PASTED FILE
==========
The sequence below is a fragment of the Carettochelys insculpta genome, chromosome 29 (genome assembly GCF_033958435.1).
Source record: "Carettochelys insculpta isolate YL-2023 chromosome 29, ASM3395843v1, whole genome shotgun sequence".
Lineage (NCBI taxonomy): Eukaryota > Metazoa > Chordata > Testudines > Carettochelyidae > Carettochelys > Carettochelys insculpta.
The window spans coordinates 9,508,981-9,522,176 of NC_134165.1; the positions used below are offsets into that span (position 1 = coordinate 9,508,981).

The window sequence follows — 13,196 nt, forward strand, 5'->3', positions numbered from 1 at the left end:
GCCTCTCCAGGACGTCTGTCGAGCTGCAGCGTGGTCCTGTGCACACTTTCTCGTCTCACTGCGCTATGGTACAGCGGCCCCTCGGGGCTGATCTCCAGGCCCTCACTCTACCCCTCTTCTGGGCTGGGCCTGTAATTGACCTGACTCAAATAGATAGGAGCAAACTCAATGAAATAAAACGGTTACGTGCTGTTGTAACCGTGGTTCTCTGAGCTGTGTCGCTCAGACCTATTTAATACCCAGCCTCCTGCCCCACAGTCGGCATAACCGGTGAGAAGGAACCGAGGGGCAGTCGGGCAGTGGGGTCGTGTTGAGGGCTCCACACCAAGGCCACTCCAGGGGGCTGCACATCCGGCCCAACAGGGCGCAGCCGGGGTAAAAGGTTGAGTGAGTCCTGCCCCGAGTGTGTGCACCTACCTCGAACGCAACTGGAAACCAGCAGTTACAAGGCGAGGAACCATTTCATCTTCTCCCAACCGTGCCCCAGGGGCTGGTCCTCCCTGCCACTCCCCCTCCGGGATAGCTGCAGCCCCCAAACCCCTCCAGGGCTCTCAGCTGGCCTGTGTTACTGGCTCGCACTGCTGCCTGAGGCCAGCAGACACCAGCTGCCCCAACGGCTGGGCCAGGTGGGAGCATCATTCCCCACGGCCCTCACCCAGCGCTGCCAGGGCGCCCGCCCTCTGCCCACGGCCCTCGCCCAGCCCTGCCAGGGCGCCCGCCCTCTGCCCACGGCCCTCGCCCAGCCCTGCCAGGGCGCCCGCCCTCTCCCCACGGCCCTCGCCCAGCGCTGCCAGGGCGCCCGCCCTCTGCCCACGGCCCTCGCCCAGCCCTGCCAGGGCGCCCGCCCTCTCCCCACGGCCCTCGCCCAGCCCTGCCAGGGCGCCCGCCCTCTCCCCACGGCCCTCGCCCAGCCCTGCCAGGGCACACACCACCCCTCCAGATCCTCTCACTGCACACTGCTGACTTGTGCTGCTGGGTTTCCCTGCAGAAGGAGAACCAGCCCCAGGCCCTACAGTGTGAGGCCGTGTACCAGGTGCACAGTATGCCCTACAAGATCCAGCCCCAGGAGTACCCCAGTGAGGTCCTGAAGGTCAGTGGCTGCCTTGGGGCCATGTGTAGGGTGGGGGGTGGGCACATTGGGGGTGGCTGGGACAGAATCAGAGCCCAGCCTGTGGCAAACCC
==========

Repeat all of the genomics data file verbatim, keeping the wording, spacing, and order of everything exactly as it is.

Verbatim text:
The sequence below is a fragment of the Carettochelys insculpta genome, chromosome 29 (genome assembly GCF_033958435.1).
Source record: "Carettochelys insculpta isolate YL-2023 chromosome 29, ASM3395843v1, whole genome shotgun sequence".
Lineage (NCBI taxonomy): Eukaryota > Metazoa > Chordata > Testudines > Carettochelyidae > Carettochelys > Carettochelys insculpta.
The window spans coordinates 9,508,981-9,522,176 of NC_134165.1; the positions used below are offsets into that span (position 1 = coordinate 9,508,981).

The window sequence follows — 13,196 nt, forward strand, 5'->3', positions numbered from 1 at the left end:
GCCTCTCCAGGACGTCTGTCGAGCTGCAGCGTGGTCCTGTGCACACTTTCTCGTCTCACTGCGCTATGGTACAGCGGCCCCTCGGGGCTGATCTCCAGGCCCTCACTCTACCCCTCTTCTGGGCTGGGCCTGTAATTGACCTGACTCAAATAGATAGGAGCAAACTCAATGAAATAAAACGGTTACGTGCTGTTGTAACCGTGGTTCTCTGAGCTGTGTCGCTCAGACCTATTTAATACCCAGCCTCCTGCCCCACAGTCGGCATAACCGGTGAGAAGGAACCGAGGGGCAGTCGGGCAGTGGGGTCGTGTTGAGGGCTCCACACCAAGGCCACTCCAGGGGGCTGCACATCCGGCCCAACAGGGCGCAGCCGGGGTAAAAGGTTGAGTGAGTCCTGCCCCGAGTGTGTGCACCTACCTCGAACGCAACTGGAAACCAGCAGTTACAAGGCGAGGAACCATTTCATCTTCTCCCAACCGTGCCCCAGGGGCTGGTCCTCCCTGCCACTCCCCCTCCGGGATAGCTGCAGCCCCCAAACCCCTCCAGGGCTCTCAGCTGGCCTGTGTTACTGGCTCGCACTGCTGCCTGAGGCCAGCAGACACCAGCTGCCCCAACGGCTGGGCCAGGTGGGAGCATCATTCCCCACGGCCCTCACCCAGCGCTGCCAGGGCGCCCGCCCTCTGCCCACGGCCCTCGCCCAGCCCTGCCAGGGCGCCCGCCCTCTGCCCACGGCCCTCGCCCAGCCCTGCCAGGGCGCCCGCCCTCTCCCCACGGCCCTCGCCCAGCGCTGCCAGGGCGCCCGCCCTCTGCCCACGGCCCTCGCCCAGCCCTGCCAGGGCGCCCGCCCTCTCCCCACGGCCCTCGCCCAGCCCTGCCAGGGCGCCCGCCCTCTCCCCACGGCCCTCGCCCAGCCCTGCCAGGGCACACACCACCCCTCCAGATCCTCTCACTGCACACTGCTGACTTGTGCTGCTGGGTTTCCCTGCAGAAGGAGAACCAGCCCCAGGCCCTACAGTGTGAGGCCGTGTACCAGGTGCACAGTATGCCCTACAAGATCCAGCCCCAGGAGTACCCCAGTGAGGTCCTGAAGGTCAGTGGCTGCCTTGGGGCCATGTGTAGGGTGGGGGGTGGGCACATTGGGGGTGGCTGGGACAGAATCAGAGCCCAGCCTGTGGCAAACCC